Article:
In August I find my kitchen counters overflowing with tomatoes. I try to arrange them neatly on platters, trays and in baskets.  Inevitably, counter space becomes so minimal that there’s not even room to slice up one of my tasty garden gems.  This is when the canning supplies come out.  Every gardener that grows more than a few tomatoes needs to have this!

Supplies for canningCanning supplies can be purchased individually or in sets.  The sets are so worth it – you know the rack is the right size for the pot and that makes a huge difference!  You don’t need anything fancy, but you do need all of the items…the magnet, rack, pot and specially shaped canning tongs, jars and lids are all necessary to do the job properly and safely.  A good book about canning (there are many) is really helpful as the science here is an important factor.

Canning supplies are easy to find. Some grocery stores carry it all. I’ve seen sets at Bed, Bath and Beyond, Smart and Final and of course, all of the cookware and restaurant supply shops.  This is a great gift – you will enjoy the delicious results as much as the person receiving the gift!



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Tomatoes and Canning…Which to Choose?

Posted by on Dec 5, 2012 in Uncategorized | 0 comments

There are so many ways to enjoy a tomato it’s often difficult to decide what to do with them.

Some tomatoes are absolute perfection when eaten raw while others are ideal for canning.  Some you just want to pick and pop in your mouth while others make a superb addition to a panzanella or caprese salad or a hearty soup.  With so many options, how is it possible to know which to use?  Canning San Marzano Redorta Roma Tomato

The fact is, if you ask 100 different tomato growers what their favorite tomato to eat is you‘ll get 100 different answers.  For me, it’s Pineapple. I like a slightly sweeter, not too tart tomato. Pineapple is like a tropical fruit. Its beautiful color, a blend of yellow, blush and pink echoes in the flavor.  The taste is as sweet and yummy as its outer beauty.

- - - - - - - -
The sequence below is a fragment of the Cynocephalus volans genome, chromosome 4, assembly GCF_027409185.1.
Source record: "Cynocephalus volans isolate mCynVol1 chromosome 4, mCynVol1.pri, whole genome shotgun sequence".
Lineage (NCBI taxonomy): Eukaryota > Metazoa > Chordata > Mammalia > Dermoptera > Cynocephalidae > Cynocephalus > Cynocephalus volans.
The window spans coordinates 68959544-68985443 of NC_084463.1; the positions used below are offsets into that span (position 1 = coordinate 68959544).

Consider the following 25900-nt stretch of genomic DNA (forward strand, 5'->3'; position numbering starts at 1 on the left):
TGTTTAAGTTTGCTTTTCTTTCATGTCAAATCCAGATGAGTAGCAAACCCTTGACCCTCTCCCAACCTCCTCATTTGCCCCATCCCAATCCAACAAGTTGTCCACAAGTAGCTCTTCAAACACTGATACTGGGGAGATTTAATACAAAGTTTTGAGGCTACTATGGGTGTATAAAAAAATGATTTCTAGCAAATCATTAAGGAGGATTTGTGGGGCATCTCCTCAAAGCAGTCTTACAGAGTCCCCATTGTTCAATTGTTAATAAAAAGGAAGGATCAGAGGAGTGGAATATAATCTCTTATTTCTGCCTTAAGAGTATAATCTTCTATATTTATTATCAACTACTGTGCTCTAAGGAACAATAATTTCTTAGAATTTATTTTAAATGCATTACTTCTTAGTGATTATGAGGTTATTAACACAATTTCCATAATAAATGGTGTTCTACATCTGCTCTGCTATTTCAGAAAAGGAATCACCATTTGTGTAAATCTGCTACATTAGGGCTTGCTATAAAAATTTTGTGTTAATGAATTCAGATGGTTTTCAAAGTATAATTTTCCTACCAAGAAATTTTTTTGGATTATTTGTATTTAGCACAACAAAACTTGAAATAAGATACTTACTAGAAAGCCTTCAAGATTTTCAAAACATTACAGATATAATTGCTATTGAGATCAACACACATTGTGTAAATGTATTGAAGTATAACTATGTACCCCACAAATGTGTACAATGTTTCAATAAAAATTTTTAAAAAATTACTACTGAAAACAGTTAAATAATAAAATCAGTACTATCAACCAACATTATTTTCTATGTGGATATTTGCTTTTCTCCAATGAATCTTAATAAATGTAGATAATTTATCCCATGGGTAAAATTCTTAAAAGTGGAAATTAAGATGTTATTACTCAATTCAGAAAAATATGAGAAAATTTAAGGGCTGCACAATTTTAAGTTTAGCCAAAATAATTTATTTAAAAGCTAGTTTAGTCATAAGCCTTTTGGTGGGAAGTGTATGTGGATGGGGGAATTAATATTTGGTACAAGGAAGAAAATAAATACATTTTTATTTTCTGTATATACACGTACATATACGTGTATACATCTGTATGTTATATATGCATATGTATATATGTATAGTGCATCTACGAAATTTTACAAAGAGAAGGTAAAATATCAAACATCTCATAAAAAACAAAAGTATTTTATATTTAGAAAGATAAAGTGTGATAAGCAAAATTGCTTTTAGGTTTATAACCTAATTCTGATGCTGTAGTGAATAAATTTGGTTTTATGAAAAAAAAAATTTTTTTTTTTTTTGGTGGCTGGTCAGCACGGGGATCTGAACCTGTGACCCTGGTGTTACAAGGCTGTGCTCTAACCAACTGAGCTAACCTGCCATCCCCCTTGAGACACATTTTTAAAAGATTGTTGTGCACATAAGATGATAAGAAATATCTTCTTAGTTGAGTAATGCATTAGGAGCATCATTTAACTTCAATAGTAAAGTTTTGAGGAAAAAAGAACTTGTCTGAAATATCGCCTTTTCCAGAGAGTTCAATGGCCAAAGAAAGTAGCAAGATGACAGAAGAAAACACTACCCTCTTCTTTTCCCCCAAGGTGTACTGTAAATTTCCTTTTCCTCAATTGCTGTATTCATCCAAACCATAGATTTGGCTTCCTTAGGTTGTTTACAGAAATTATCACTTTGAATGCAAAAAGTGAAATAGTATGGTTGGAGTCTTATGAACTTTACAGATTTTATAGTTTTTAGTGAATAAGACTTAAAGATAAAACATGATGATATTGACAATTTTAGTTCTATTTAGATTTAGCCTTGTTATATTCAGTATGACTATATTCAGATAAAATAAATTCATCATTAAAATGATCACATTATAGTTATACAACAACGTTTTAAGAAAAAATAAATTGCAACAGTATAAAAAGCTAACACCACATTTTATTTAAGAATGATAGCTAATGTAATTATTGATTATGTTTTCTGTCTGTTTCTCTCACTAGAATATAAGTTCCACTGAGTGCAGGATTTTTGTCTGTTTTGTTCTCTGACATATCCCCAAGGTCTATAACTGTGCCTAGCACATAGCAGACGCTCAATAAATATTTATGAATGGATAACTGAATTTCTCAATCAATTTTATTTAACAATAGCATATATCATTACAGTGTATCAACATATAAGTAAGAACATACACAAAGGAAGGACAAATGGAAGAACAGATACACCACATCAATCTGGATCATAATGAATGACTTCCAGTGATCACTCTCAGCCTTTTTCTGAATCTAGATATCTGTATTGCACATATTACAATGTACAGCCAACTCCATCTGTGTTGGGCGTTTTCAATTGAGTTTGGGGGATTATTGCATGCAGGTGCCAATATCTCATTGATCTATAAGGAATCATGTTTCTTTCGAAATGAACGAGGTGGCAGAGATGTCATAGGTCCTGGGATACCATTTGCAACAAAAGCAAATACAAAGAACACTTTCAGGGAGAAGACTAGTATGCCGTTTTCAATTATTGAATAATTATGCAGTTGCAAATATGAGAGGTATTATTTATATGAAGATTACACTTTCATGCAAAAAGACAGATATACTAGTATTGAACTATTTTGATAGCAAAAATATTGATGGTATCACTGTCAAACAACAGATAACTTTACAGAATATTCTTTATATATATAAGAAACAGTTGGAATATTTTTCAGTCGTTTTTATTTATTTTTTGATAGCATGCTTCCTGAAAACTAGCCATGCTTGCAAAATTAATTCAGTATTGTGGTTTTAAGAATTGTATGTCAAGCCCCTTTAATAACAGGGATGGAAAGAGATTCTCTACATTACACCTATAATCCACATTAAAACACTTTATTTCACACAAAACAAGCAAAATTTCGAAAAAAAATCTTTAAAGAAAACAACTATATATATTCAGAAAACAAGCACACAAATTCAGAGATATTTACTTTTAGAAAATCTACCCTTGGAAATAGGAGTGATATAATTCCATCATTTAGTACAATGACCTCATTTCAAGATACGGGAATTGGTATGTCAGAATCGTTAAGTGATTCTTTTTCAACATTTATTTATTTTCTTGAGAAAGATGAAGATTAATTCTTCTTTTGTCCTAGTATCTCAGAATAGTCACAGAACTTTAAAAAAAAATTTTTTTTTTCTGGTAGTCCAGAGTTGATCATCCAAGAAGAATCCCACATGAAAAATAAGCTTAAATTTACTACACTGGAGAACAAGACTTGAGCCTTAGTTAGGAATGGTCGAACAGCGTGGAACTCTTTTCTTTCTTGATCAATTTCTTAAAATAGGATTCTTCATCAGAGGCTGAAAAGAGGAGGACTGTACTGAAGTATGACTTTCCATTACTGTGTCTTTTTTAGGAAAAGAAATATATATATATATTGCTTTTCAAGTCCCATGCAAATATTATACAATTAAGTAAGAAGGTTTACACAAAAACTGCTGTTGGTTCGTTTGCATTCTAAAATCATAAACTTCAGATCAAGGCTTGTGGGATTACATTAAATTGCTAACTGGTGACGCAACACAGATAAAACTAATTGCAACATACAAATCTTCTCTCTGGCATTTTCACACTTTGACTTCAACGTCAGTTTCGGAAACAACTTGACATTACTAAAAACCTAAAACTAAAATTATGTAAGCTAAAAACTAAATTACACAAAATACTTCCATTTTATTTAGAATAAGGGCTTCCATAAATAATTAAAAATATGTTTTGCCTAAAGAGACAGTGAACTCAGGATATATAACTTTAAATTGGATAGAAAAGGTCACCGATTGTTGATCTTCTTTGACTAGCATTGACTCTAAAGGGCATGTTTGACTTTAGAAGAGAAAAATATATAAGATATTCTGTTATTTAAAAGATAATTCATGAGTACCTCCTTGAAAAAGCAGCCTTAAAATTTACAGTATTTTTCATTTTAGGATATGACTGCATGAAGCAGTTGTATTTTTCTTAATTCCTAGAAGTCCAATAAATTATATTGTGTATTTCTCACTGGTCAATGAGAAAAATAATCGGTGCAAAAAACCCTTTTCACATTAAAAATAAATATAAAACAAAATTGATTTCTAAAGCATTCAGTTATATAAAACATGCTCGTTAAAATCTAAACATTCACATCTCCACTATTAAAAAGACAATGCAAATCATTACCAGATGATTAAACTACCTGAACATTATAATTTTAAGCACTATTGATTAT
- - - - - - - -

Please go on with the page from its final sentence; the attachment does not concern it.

If I’m making a salsa, I always like to include black or purple tomatoes. The black and purple varieties tend to have a slightly smoky flavor that adds depth and complexity to any recipe.  They’re also quite fabulous sliced nice and thick to layer on a BLT.  Black Krim, Cherokee Purple and Black Mammoth are standards in my garden. 

Now, if you ask me what tomato I like for making sauce, I’m going to tell you something altogether different.  For sauces, I prefer to use meatier tomatoes that are less juicy and have fewer seeds.  People often think of the well-known Roma tomato for sauce.  Romas actually aren’t that flavorful, so I generally avoid them. Viva Italia is a very nice paste tomato, but it’s a determinate variety. That means it’s going to produce all of its fruit at one time and then it’s done, so it wouldn’t be my first choice.  There are tomatoes like Amish Paste and Sausage that are quite decent tomatoes for sauce.  I suggest growing a variety of them so you can make your own comparison.

 In many of the upscale markets and cookware shops you will find canned San Marzano tomatoes.  San Marzano is a flavorful plum tomato. It grows on high yielding plants and the fruit is somewhat disease resistant. It is a very meaty tomato and holds up to canning well, hence its popularity.

San Marzano Redorta Tomato My personal favorite tomato for canning is a strain of San Marzano called San Marzano Redorta. It’s slightly larger and even more flavorful than San Marzano. It has a unique shape and almost looks more like a chile pepper than a tomato.   It’s wonderful sliced in a salad and perfect to cut in half, lengthwise, brushed with olive oil and  roasted on the grill. San Marzano Redorta is an indeterminate plant which grows like a vine and produces throughout the season.  Besides being delicious,  it is resistant to Blossom End Rot.  This year, an added bonus is that San Marzano Redorta will also be available as a graft from

All this talk about sauce is getting me hungry…thankfully I have several jars of tomatoes canned and set aside for a Fall evening such as this.  Tonight for dinner I’ll be making Hot and Saucy Meatball Sandwiches. This recipe makes a lot so you’ll have plenty of sauce and meatballs that you can freeze and serve at another time.

Laura’s Favorite Tomato Sauce with Meatballs



1 pound ground pork

1 pound ground lean beef

1 large onion, minced

2 cups fresh bread crumbs

½ cup red wine

2 eggs

2 tablespoons tomato paste

2 garlic cloves, minced

2 teaspoons salt

1 teaspoon ground black pepper

½ cup chopped flat leaf parsley